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March - Online
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This subject focuses on the reimagination of human rights from a gender and women’s rights perspective. The traditional human rights canon has been challenged in important ways by its deficiencies in the protection of the rights of women and sexual and gender minorities. The primary focus on violations by state actors was shown to obscure and make invisible violations against women in the private sphere of family and home, in particular gender-based violence. The partial and contingent protection of sexual and reproductive rights under international human rights law has revealed persistent gendered limitations. Meanwhile, the adherence to date of international human rights law to the male/female binary has proven exclusionary to the promotion and protection of the rights of sexual and gender minorities.
This subject considers these critiques and examines their explanatory force. It considers ways in which the international human rights system has responded to critiques and demands of feminist and gender scholars and activists. The subject will focus, first, on the international system for the protection of women’s rights, in terms both of ‘mainstream’ guarantees of non-discrimination and the specialised system for the protection of women’s rights, most notably CEDAW. Second, the subject will focus on certain emblematic violations of women’s and gender rights (gender-based violence, reproductive rights and the rights of sexual and gender minorities) and critically examine developments in the recognition and redress of such violations under international human rights law. Third, the subject will consider the relationship between the formal mechanisms of the human rights system and the mobilisation of human rights ideas and values by social movements and non-governmental organisation. It will consider, in particular, the role and value of international human rights norms in underpinning diverse social movements working in alliance for the improved protection of women’s and gender rights.
Principal topics include:
- An overview of the protection of women’s rights and gender rights under the so-called ‘mainstream’ system for the protection of human rights
- A discussion of feminist, queer and postcolonial critiques of the international human rights system
- Analysis of specialised treaties and instruments responding to these critiques, most notably CEDAW (the Convention on the Elimination of All Forms of Discrimination Against Women)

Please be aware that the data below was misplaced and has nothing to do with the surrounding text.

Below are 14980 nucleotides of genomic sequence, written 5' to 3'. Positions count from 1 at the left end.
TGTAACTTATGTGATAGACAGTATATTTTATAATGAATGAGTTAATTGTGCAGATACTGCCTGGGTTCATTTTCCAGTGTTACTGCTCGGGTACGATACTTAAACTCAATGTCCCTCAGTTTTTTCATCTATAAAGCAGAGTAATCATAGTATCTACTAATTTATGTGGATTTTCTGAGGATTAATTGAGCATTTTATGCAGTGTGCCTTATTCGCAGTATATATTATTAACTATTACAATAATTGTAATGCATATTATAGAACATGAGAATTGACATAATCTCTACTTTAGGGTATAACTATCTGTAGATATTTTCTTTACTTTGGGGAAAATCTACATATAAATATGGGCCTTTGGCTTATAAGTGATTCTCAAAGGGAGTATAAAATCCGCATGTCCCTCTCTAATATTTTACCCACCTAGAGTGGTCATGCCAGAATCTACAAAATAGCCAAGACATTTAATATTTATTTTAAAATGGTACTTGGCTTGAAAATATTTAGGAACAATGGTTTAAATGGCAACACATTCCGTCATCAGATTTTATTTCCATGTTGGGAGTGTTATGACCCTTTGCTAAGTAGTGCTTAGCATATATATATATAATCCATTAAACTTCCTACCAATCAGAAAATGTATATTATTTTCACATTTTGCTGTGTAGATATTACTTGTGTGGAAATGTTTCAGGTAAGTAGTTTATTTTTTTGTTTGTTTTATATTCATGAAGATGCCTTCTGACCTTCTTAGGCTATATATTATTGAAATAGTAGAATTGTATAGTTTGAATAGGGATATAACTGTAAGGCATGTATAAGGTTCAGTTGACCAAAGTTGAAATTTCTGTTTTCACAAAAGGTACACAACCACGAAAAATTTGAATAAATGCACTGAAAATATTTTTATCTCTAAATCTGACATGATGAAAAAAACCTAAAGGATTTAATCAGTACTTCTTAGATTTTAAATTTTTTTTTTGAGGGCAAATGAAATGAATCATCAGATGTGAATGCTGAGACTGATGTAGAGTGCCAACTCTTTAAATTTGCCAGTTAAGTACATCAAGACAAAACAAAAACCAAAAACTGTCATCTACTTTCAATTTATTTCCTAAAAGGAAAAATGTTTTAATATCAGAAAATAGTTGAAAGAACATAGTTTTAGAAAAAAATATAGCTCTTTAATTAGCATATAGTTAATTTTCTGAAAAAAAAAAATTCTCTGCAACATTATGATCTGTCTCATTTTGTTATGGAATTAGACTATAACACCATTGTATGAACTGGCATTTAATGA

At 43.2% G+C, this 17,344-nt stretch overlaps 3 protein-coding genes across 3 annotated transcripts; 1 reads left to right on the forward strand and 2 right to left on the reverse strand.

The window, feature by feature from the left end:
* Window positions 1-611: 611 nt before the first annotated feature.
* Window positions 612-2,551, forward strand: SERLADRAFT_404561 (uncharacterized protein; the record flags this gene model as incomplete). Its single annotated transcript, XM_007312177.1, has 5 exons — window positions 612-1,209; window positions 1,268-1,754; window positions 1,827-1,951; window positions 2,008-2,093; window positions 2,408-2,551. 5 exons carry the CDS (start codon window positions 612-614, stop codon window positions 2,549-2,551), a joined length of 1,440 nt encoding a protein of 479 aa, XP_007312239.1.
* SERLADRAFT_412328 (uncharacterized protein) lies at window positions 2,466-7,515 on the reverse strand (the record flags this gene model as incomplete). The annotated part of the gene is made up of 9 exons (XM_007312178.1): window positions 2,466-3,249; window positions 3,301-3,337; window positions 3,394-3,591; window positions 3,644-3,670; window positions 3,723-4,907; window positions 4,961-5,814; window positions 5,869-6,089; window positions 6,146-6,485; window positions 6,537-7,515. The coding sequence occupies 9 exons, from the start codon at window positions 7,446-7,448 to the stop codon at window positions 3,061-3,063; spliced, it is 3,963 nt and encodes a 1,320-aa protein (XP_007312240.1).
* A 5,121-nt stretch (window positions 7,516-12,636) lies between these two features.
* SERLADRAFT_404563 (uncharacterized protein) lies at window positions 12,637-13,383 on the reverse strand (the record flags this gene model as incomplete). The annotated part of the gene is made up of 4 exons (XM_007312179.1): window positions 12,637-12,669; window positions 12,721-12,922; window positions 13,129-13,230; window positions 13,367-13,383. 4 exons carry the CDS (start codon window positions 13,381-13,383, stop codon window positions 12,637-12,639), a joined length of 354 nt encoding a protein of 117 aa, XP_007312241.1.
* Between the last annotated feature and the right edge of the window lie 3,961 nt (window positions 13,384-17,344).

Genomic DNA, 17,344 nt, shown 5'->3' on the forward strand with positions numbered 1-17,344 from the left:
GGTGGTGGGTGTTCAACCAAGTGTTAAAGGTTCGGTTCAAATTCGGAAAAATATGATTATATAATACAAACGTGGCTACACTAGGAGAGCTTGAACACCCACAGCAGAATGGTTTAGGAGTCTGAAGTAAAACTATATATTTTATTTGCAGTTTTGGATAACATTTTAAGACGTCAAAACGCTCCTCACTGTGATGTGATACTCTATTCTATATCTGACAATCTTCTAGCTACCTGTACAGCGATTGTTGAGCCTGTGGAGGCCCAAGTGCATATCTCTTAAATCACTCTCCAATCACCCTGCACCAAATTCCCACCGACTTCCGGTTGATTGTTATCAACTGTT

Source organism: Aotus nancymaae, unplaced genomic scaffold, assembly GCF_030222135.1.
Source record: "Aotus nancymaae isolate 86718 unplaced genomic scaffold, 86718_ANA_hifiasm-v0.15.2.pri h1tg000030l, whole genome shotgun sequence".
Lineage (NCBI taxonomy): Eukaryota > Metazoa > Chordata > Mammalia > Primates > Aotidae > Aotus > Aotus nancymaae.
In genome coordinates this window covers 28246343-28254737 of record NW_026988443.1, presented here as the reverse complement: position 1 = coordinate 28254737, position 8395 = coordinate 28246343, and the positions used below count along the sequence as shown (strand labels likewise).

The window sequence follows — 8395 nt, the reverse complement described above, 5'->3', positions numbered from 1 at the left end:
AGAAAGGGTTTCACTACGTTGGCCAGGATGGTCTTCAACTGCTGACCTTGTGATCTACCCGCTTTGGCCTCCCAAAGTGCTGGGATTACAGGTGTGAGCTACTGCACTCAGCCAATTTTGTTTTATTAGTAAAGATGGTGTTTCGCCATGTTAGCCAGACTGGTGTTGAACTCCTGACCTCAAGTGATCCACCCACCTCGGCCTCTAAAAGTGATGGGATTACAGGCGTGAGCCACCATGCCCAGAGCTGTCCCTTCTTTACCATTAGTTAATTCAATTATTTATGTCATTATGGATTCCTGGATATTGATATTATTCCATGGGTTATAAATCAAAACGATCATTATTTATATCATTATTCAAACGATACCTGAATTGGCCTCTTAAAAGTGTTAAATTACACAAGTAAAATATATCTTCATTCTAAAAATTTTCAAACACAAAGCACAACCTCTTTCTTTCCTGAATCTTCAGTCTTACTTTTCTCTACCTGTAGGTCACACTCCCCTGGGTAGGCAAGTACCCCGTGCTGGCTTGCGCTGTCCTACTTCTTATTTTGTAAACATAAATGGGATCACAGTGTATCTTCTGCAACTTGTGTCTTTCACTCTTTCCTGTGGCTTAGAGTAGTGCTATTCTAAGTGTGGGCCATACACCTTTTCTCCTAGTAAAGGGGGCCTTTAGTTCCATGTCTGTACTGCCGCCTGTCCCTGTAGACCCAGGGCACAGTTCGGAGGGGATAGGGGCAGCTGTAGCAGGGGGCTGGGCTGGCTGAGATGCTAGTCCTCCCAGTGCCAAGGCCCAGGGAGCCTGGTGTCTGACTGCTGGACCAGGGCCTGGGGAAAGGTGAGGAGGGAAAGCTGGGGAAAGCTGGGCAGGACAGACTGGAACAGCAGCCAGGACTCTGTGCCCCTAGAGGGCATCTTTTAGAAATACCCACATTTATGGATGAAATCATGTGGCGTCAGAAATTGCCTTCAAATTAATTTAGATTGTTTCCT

- Critical reflection on the particular role of the CEDAW Committee in monitoring and interpreting women’s and gender rights under international human rights law
- Analysis of developments for the enhanced protection of the rights of women to live free from violence, including the debate about the need for a new dedicated human rights treaty for the prevention of violence against women
- An examination of developments across the mainstream and specialised human rights systems for the protection of reproductive and sexual rights
- An understanding of the limited progress made to date under international human rights law for the protection and promotion of rights of sexual and gender minorities
- A review of sustained critiques of the human rights regime by scholars such as Ratna Kapur, Dianne Otto, Christine Chinkin and Hilary Charlesworth
- Examination of human rights in practice, focusing on the way these ideas are mobilised by women’s movements and human rights advocates to deal with local issues such as gender violence and reproductive rights.
Intended learning outcomes
A student who has successfully completed this subject will:
- Have a sophisticated appreciation of the challenges that the international human rights regime faces in the protection of women's rights and gender rights
- Be equipped to engage in a probing and constructive manner with the key criticisms and the challenges that they represent
- Understand how to make effective use of some of the principal international treaty regimes in the human rights field, in particular CEDAW
- Be able to apply international norms and obligations concerning women's and gender rights to domestic laws and contexts
- Have an understanding of human rights as a mobilising framework for women's movements and gender rights advocates
- Understand how human rights laws work in practice
- Evaluate in context new developments in the protection of women's and gender rights across diverse issues under international human rights law, including gender-based violence, reproductive rights and the rights of sexual and gender minorities
Last updated: 11 February 2021